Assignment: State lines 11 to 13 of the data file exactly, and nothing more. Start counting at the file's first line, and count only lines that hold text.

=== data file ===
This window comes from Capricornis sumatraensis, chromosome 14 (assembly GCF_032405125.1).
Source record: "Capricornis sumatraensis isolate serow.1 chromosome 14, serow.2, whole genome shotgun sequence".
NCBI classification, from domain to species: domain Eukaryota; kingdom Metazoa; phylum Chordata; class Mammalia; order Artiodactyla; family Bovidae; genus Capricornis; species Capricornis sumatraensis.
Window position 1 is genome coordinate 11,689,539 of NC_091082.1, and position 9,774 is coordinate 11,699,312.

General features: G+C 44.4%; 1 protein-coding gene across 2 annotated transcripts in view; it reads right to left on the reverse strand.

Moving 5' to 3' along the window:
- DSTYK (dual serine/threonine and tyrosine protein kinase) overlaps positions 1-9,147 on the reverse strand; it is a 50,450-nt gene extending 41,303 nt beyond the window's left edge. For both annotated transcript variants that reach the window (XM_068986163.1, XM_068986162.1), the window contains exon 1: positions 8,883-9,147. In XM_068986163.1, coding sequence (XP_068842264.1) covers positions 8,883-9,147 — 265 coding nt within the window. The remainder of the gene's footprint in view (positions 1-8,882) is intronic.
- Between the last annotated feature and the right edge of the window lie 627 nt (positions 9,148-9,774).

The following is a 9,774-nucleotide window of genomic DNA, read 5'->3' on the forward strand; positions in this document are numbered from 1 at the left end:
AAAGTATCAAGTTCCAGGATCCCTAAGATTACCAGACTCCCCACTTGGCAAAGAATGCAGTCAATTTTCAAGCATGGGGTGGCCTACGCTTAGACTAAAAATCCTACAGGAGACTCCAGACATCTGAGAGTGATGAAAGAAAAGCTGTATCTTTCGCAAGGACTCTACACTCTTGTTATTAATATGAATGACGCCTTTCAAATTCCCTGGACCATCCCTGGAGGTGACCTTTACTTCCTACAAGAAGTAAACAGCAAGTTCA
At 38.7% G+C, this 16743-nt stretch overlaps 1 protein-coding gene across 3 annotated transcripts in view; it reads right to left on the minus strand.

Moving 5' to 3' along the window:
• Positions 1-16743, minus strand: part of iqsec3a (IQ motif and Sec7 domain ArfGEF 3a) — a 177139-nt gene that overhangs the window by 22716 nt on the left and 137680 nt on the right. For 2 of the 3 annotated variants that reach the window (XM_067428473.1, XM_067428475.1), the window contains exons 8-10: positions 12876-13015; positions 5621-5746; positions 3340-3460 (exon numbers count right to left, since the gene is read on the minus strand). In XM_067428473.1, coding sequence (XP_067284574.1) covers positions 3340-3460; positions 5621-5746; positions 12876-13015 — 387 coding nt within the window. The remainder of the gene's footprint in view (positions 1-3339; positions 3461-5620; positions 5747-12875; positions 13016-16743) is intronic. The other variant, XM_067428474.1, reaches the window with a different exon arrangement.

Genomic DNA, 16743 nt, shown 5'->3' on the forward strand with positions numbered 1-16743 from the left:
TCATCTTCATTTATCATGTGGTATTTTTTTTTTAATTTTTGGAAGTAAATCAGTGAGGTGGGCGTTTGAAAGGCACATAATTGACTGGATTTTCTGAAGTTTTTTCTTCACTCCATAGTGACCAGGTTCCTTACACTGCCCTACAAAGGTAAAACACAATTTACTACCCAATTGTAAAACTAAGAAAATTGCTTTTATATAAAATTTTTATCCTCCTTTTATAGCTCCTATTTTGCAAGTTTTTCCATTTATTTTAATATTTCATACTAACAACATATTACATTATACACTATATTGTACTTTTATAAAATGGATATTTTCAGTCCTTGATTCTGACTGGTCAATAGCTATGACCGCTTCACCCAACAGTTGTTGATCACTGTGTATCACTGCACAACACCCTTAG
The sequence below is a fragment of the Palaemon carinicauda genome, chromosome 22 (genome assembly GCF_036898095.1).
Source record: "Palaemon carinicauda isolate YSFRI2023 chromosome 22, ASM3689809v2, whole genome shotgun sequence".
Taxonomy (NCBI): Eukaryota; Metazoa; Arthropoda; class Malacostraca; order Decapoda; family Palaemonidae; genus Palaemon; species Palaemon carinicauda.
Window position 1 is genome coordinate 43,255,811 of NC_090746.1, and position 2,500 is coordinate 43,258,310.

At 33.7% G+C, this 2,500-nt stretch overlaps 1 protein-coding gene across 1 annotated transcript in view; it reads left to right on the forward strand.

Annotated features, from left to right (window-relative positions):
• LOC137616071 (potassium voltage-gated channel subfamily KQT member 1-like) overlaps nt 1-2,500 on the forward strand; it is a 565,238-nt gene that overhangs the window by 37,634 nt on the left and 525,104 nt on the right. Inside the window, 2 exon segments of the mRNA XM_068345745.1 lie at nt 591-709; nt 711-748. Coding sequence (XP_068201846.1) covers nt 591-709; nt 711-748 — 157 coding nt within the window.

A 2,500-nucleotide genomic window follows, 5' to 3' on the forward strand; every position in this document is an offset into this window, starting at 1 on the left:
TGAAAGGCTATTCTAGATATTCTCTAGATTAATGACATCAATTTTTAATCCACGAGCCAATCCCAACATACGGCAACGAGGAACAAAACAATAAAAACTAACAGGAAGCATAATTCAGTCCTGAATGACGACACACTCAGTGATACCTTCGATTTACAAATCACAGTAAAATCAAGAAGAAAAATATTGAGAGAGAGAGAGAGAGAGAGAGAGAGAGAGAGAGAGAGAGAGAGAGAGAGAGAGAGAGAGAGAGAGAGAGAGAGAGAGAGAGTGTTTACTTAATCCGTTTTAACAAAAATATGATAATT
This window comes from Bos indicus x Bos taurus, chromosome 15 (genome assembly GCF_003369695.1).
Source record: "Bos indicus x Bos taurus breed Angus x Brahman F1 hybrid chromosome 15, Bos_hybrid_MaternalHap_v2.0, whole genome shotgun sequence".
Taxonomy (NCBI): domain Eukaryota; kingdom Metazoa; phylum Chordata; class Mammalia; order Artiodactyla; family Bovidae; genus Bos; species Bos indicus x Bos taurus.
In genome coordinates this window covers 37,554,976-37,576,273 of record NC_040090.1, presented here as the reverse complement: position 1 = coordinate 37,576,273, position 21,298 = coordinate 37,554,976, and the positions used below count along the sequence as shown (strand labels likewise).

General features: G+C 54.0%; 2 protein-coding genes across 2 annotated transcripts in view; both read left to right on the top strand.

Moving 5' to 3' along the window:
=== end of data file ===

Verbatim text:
At 38.7% G+C, this 16743-nt stretch overlaps 1 protein-coding gene across 3 annotated transcripts in view; it reads right to left on the minus strand.

Moving 5' to 3' along the window:
• Positions 1-16743, minus strand: part of iqsec3a (IQ motif and Sec7 domain ArfGEF 3a) — a 177139-nt gene that overhangs the window by 22716 nt on the left and 137680 nt on the right. For 2 of the 3 annotated variants that reach the window (XM_067428473.1, XM_067428475.1), the window contains exons 8-10: positions 12876-13015; positions 5621-5746; positions 3340-3460 (exon numbers count right to left, since the gene is read on the minus strand). In XM_067428473.1, coding sequence (XP_067284574.1) covers positions 3340-3460; positions 5621-5746; positions 12876-13015 — 387 coding nt within the window. The remainder of the gene's footprint in view (positions 1-3339; positions 3461-5620; positions 5747-12875; positions 13016-16743) is intronic. The other variant, XM_067428474.1, reaches the window with a different exon arrangement.